As emails from Chris Rust will have informed you, there has been a lull in the felling, not just in Nether Edge, but across the city. Basically, the legal documents Chris and his team submitted to the Police on St Ronan’s Road four weeks ago has caused the Police some serious headaches. In effect, the events on Chippinghouse Road and St Ronans Road have changed everything. Thanks so much to all of you who turned up and showed your support on some very cold days!

There is the potential that at least some of the arrests, and threatened arrests, were illegal. And the Crown Prosecution Service has confirmed that prosecuting the arrestees wasn’t in the public interest, so all charges have been dropped.

We have no idea if new police tactics will be used in the future, but for now, the Police aren’t attending when Amey call them, when protesters get in the way of felling. Chris has gone into lots more detail in his emails about what this means for individuals standing under trees, if tree fellers do turn up, so I won’t repeat here. But the main news is that we have won some time. And what this means is that 225 of our areas trees remain standing, when up to six a day could be being felled, if the campaign hadn’t been so active.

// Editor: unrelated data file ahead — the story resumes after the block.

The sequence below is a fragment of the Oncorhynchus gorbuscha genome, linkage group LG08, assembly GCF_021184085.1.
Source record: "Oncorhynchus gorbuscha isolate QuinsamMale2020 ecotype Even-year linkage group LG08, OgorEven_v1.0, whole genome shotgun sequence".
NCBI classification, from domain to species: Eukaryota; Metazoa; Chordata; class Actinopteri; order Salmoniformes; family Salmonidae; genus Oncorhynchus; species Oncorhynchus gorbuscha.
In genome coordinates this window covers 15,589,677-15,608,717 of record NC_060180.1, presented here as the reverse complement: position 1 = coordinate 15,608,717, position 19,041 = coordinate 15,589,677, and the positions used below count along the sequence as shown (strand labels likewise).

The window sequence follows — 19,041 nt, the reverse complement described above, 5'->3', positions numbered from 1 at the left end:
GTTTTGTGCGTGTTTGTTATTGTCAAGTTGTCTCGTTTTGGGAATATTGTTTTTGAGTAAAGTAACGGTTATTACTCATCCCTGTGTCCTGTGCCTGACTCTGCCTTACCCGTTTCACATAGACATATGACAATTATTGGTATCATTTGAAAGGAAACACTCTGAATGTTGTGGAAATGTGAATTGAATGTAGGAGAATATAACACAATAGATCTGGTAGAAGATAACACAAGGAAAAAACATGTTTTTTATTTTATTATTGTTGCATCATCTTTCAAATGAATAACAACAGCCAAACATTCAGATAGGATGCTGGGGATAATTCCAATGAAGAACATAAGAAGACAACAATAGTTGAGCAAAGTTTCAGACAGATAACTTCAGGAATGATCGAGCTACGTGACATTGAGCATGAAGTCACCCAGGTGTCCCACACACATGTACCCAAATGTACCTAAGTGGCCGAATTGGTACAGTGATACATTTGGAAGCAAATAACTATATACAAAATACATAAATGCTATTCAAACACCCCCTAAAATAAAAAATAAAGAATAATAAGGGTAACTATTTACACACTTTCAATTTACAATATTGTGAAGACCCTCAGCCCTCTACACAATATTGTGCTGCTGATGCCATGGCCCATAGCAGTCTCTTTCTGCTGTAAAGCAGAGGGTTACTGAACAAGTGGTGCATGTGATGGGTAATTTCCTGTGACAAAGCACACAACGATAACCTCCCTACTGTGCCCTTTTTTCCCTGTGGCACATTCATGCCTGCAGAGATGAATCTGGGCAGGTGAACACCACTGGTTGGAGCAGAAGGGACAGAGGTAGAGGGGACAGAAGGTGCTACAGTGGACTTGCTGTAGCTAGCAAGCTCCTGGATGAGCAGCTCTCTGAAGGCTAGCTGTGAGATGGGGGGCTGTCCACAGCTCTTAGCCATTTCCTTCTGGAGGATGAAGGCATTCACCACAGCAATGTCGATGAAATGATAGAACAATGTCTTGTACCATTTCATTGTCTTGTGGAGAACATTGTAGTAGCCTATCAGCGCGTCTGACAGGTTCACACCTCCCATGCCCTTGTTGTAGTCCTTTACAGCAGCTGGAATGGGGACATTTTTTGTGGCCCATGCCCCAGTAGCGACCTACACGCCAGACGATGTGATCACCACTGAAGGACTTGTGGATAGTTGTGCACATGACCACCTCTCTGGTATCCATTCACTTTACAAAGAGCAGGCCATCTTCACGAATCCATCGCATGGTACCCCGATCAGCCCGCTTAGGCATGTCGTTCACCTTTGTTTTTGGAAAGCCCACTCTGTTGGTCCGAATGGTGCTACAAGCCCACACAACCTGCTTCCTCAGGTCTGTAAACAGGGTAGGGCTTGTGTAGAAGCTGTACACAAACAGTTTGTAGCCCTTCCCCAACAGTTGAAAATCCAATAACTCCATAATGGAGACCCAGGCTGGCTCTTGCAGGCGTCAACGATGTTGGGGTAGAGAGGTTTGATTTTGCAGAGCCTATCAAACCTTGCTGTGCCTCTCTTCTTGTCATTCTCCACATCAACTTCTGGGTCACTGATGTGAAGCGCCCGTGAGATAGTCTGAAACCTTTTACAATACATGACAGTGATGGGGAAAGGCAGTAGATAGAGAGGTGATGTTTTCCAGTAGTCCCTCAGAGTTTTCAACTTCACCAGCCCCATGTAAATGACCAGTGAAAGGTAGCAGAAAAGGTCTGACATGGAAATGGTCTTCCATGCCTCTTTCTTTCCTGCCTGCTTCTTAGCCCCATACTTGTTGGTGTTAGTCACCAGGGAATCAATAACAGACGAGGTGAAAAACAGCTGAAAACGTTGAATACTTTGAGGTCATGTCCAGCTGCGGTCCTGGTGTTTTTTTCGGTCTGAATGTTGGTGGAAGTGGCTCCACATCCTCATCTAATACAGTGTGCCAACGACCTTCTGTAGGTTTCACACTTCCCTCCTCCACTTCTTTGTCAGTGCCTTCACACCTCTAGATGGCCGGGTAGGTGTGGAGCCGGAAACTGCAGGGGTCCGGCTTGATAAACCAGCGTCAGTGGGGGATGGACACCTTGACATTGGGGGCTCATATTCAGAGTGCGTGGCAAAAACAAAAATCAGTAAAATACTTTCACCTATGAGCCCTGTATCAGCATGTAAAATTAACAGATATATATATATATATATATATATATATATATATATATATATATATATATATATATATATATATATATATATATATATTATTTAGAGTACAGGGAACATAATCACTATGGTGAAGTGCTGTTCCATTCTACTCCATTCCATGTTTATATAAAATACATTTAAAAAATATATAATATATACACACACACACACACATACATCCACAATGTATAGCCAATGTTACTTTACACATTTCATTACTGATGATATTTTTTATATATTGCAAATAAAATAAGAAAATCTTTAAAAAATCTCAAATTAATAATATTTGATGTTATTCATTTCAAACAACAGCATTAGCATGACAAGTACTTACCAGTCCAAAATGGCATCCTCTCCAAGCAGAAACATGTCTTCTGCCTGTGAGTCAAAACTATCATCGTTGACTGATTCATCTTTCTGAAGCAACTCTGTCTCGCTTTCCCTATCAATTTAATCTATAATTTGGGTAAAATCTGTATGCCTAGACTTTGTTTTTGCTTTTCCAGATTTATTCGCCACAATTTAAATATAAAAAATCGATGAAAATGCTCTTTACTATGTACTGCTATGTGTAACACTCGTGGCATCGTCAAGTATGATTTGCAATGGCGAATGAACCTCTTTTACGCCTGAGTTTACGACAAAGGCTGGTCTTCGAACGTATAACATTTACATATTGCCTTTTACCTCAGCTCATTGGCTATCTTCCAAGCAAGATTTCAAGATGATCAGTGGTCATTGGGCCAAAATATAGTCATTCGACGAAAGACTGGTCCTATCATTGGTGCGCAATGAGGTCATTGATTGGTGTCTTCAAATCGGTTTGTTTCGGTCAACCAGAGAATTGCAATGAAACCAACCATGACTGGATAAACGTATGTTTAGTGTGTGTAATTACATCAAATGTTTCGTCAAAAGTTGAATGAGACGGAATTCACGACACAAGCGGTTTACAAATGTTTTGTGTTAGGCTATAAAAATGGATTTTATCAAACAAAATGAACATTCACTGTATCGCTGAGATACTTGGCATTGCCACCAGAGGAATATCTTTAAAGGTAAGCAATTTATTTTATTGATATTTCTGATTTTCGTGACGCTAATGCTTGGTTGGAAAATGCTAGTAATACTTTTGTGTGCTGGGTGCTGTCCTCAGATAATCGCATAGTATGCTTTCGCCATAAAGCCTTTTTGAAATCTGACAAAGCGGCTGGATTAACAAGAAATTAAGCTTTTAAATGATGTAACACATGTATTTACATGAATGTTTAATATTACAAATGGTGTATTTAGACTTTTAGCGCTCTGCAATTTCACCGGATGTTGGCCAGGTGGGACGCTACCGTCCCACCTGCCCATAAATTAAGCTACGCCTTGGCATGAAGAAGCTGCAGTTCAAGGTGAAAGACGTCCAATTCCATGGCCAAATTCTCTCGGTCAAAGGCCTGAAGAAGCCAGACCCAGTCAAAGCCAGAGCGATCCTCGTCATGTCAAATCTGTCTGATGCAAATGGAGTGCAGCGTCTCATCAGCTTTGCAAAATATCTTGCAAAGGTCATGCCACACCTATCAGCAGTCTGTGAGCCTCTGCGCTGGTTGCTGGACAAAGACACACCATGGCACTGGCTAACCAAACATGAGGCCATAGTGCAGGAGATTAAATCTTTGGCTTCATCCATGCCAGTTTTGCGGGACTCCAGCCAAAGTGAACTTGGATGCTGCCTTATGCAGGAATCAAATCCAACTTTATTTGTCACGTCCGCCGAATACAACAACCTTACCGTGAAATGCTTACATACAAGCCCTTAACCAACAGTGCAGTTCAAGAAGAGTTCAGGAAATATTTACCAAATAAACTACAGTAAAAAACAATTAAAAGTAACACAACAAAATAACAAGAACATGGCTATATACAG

Meetings with the Council

Some of you may be aware that STAG representatives had a series of meetings with Councillors about the tree issue between December and early February. The aim was to understand each other’s positions more clearly, seek common ground, and see if there was anything that could be agreed on, however small, that might save some (if not all) of the threatened trees.

Sadly, the best the Council offered up to the campaign during all the meetings, was two seats on the Independent Tree Panel (ITP). When questioned whether the Council would change the Terms of Reference for the ITP, to ensure that the Council listened more to the ITP recommendations, they refused. So when it was suggested that the offer of seats was pretty worthless, as the Council would likely continue to ignore the ITP nearly 100% of the time, they quietly conceded it was indeed a pretty worthless offer.